GRANT: We saw two deer about 70 or 80 yards below the stand and we were hoping they’d also be seeking a treat on Halloween afternoon.
GRANT: As they came closer, it was obvious they were coming to the persimmons.
GRANT: Finally, the lead doe passed our stand and gave me a perfect quartering away shot.
GRANT: (Whispering) Matt, I am so thankful that she didn’t run too far. That’s a big treat to Matt and I. Thank you Matt. I wanted to wait until she got quartering away a little bit.
GRANT: The evening of Halloween and we got our treat. Course she only ran about 75 yards, which is great because it gets really steep right behind me. Shot location was perfect for that angle. And I noticed she looked a little thin coming in but once I got down here – and of course we’ll look closer once we get up to the garage – but, tumor or some kind of growth under her chin and messed up front foot. Probably some more, so, we’re gonna get her out of here and get her in some better light, check her out and start making some venison.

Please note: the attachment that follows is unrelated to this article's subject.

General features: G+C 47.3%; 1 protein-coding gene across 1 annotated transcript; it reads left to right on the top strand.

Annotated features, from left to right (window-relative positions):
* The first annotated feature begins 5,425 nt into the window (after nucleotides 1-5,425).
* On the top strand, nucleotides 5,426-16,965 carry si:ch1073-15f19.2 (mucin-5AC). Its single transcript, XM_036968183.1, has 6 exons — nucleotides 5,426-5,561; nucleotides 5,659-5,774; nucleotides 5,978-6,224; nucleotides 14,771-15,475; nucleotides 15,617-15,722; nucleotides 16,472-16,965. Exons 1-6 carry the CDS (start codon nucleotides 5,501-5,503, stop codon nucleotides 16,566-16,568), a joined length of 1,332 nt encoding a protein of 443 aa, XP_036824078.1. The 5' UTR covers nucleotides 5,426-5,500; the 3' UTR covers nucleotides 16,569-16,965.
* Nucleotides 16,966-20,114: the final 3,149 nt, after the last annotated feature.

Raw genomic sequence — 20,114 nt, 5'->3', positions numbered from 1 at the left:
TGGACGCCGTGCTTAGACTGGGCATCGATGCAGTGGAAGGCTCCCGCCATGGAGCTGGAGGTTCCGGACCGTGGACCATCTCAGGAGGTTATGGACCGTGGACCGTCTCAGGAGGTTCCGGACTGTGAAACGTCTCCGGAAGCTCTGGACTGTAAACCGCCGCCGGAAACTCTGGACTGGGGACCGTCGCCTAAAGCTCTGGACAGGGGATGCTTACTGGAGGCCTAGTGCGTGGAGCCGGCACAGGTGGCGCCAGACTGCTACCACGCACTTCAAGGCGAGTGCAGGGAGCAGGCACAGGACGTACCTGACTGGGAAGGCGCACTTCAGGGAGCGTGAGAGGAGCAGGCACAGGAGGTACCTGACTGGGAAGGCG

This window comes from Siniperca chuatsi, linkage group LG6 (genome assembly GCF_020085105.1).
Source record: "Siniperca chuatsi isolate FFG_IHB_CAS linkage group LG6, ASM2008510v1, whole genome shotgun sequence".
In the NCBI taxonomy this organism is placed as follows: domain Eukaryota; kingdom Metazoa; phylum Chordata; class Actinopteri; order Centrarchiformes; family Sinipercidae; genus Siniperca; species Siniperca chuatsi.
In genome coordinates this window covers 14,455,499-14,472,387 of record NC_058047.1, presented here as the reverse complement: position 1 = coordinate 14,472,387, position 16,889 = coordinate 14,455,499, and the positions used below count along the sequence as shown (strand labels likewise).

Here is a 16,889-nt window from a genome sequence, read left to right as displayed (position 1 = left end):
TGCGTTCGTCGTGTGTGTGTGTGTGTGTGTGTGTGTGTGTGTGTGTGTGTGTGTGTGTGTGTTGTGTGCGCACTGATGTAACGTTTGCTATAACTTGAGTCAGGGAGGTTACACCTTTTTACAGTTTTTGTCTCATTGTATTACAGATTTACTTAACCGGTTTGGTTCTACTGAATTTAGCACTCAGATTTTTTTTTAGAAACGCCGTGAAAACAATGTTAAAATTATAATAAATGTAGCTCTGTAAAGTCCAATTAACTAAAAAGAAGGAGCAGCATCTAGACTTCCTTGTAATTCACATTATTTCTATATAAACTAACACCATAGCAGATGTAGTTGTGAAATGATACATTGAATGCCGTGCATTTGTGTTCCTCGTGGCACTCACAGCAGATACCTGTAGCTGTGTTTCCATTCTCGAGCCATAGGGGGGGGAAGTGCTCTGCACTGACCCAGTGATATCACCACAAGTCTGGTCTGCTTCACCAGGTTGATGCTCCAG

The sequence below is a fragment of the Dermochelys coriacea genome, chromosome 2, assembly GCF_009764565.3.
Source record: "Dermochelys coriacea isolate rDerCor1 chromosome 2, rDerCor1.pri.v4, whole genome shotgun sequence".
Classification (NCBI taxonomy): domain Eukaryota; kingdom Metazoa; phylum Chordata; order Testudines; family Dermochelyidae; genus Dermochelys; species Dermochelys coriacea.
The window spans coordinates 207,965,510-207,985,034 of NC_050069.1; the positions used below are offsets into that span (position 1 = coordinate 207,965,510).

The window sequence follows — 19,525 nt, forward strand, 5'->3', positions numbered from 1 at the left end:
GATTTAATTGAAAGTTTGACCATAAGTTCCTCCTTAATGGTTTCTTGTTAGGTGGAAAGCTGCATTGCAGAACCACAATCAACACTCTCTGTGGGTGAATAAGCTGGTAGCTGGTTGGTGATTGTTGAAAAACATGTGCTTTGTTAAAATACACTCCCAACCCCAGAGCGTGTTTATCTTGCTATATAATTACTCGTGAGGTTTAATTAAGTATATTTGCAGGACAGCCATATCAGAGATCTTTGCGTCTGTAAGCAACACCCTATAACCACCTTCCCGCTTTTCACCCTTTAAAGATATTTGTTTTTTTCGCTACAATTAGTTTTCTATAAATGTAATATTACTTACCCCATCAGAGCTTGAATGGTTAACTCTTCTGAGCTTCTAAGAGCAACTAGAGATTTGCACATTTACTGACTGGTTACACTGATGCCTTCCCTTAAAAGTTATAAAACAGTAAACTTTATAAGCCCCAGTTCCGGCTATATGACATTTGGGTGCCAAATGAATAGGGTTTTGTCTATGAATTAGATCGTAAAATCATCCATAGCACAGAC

GRANT: Once we recovered this deer, it was obvious she’d seen better days. She had raised a fawn but was in very poor health. And I felt good about taking her out of the herd.
GRANT: I’m always pleased when a cameraman and a hunter can be in a stand and deer approach from multiple directions. You’re just getting away with something. This year, we’re treating our clothes with Dead Down Wind and storing them in Scent Crusher gear. This combination seems to be allowing us to get away with a tad bit more than we did before we used these tactics.